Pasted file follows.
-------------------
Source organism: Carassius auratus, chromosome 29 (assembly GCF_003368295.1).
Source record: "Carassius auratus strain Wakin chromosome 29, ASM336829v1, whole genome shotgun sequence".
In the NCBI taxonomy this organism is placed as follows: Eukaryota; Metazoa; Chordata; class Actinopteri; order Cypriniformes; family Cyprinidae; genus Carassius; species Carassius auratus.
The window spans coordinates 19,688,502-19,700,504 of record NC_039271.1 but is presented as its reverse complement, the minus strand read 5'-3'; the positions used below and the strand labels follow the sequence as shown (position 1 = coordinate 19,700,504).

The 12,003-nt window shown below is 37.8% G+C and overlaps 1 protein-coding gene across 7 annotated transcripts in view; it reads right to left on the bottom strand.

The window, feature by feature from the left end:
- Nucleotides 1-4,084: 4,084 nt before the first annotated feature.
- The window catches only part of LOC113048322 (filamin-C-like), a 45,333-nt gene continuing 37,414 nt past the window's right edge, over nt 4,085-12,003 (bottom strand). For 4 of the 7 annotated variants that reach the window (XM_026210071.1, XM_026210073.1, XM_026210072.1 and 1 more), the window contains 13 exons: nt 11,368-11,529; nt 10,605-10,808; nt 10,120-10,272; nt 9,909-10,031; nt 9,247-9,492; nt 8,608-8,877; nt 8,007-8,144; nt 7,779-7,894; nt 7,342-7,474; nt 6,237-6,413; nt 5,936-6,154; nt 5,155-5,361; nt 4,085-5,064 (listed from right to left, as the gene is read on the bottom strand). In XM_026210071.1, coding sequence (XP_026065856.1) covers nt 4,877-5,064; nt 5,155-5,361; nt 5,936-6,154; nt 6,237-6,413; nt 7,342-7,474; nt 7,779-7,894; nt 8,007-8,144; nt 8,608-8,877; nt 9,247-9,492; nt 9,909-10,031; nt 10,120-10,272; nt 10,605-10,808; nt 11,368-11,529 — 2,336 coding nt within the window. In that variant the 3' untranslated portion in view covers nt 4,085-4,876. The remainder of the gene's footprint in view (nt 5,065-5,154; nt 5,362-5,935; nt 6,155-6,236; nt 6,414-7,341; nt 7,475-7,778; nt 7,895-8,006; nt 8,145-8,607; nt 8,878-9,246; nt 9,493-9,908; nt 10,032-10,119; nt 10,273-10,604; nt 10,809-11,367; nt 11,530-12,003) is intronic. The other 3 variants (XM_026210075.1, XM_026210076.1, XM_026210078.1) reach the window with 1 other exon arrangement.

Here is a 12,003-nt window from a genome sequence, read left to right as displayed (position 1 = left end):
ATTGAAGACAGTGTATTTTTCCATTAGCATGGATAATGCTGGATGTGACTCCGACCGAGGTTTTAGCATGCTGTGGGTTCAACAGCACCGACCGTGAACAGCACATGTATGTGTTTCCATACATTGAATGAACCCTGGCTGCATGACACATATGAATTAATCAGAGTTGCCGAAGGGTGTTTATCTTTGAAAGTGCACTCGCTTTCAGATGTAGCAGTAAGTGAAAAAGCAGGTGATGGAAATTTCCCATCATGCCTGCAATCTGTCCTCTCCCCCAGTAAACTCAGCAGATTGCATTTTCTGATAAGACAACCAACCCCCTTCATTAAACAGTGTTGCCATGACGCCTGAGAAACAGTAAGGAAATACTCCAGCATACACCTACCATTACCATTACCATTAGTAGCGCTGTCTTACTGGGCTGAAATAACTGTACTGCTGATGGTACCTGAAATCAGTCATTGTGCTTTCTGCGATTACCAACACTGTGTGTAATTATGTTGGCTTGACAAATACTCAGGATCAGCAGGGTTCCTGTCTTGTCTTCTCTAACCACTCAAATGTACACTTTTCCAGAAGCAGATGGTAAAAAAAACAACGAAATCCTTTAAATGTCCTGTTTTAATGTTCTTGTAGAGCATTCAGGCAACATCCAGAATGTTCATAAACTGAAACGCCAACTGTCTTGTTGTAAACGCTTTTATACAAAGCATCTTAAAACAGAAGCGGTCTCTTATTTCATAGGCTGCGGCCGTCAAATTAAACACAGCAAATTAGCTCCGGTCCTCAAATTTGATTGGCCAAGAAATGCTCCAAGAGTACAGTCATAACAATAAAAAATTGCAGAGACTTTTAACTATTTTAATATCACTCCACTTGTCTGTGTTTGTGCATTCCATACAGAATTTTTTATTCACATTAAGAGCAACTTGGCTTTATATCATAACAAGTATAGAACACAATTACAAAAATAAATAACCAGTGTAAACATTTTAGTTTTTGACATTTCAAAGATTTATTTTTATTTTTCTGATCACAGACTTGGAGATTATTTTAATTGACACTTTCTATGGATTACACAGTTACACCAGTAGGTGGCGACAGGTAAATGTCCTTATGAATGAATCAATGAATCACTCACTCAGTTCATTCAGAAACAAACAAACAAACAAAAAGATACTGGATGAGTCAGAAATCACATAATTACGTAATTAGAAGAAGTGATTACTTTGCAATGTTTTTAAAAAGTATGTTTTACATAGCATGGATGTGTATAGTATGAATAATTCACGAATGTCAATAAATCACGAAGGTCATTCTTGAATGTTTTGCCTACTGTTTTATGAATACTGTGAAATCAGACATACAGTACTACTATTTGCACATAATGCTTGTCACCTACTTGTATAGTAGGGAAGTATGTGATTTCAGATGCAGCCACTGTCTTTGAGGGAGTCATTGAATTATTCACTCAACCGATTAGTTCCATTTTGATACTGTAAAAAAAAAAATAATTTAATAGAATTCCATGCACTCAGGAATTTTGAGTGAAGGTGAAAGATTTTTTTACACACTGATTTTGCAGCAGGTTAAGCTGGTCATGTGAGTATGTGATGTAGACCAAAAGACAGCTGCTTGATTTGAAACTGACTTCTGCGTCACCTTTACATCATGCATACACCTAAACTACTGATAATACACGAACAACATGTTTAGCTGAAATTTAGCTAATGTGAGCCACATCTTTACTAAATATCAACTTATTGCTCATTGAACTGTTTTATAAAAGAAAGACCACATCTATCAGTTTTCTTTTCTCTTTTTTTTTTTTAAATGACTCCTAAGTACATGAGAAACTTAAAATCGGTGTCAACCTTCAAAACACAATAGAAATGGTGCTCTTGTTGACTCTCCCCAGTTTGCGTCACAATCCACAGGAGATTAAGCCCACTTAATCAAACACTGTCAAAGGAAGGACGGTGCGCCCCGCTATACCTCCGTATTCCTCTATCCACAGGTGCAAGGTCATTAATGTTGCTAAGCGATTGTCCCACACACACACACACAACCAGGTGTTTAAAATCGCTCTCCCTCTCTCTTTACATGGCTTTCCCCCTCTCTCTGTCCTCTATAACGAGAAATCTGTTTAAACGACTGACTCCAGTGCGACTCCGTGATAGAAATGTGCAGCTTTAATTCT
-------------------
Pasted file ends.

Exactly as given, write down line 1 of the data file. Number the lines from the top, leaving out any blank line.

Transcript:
Source organism: Carassius auratus, chromosome 29 (assembly GCF_003368295.1).